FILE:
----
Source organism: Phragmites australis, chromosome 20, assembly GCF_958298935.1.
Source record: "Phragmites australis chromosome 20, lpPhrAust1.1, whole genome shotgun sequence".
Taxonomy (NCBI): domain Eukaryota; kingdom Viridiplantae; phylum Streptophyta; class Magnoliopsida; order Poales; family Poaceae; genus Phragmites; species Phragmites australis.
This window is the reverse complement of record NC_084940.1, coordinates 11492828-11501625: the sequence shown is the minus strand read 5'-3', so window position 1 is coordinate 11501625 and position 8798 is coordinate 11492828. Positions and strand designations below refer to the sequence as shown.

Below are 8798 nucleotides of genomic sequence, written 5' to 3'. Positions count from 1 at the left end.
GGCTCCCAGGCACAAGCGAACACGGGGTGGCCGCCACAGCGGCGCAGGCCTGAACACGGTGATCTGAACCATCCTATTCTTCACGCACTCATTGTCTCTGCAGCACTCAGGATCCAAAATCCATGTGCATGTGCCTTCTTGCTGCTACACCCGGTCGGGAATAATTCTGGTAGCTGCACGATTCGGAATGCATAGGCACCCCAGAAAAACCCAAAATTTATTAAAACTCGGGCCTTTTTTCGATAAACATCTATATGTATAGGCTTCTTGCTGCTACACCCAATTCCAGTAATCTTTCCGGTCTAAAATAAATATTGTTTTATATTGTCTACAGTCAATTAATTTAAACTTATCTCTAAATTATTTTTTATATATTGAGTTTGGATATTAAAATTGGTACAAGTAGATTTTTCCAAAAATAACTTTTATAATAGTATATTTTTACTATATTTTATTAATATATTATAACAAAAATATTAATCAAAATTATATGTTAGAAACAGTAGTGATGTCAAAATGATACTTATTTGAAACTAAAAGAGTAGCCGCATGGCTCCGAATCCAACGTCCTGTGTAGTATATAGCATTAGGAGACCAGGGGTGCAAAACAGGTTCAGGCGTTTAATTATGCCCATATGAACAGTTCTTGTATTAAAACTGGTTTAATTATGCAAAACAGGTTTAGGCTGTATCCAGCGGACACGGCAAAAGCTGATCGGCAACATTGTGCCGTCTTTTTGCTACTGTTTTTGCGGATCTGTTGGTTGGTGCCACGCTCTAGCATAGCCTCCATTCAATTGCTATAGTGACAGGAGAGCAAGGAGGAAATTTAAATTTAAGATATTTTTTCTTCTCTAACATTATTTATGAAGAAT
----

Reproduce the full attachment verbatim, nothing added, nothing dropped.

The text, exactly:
Source organism: Phragmites australis, chromosome 20, assembly GCF_958298935.1.
Source record: "Phragmites australis chromosome 20, lpPhrAust1.1, whole genome shotgun sequence".
Taxonomy (NCBI): domain Eukaryota; kingdom Viridiplantae; phylum Streptophyta; class Magnoliopsida; order Poales; family Poaceae; genus Phragmites; species Phragmites australis.
This window is the reverse complement of record NC_084940.1, coordinates 11492828-11501625: the sequence shown is the minus strand read 5'-3', so window position 1 is coordinate 11501625 and position 8798 is coordinate 11492828. Positions and strand designations below refer to the sequence as shown.

Below are 8798 nucleotides of genomic sequence, written 5' to 3'. Positions count from 1 at the left end.
GGCTCCCAGGCACAAGCGAACACGGGGTGGCCGCCACAGCGGCGCAGGCCTGAACACGGTGATCTGAACCATCCTATTCTTCACGCACTCATTGTCTCTGCAGCACTCAGGATCCAAAATCCATGTGCATGTGCCTTCTTGCTGCTACACCCGGTCGGGAATAATTCTGGTAGCTGCACGATTCGGAATGCATAGGCACCCCAGAAAAACCCAAAATTTATTAAAACTCGGGCCTTTTTTCGATAAACATCTATATGTATAGGCTTCTTGCTGCTACACCCAATTCCAGTAATCTTTCCGGTCTAAAATAAATATTGTTTTATATTGTCTACAGTCAATTAATTTAAACTTATCTCTAAATTATTTTTTATATATTGAGTTTGGATATTAAAATTGGTACAAGTAGATTTTTCCAAAAATAACTTTTATAATAGTATATTTTTACTATATTTTATTAATATATTATAACAAAAATATTAATCAAAATTATATGTTAGAAACAGTAGTGATGTCAAAATGATACTTATTTGAAACTAAAAGAGTAGCCGCATGGCTCCGAATCCAACGTCCTGTGTAGTATATAGCATTAGGAGACCAGGGGTGCAAAACAGGTTCAGGCGTTTAATTATGCCCATATGAACAGTTCTTGTATTAAAACTGGTTTAATTATGCAAAACAGGTTTAGGCTGTATCCAGCGGACACGGCAAAAGCTGATCGGCAACATTGTGCCGTCTTTTTGCTACTGTTTTTGCGGATCTGTTGGTTGGTGCCACGCTCTAGCATAGCCTCCATTCAATTGCTATAGTGACAGGAGAGCAAGGAGGAAATTTAAATTTAAGATATTTTTTCTTCTCTAACATTATTTATGAAGAAT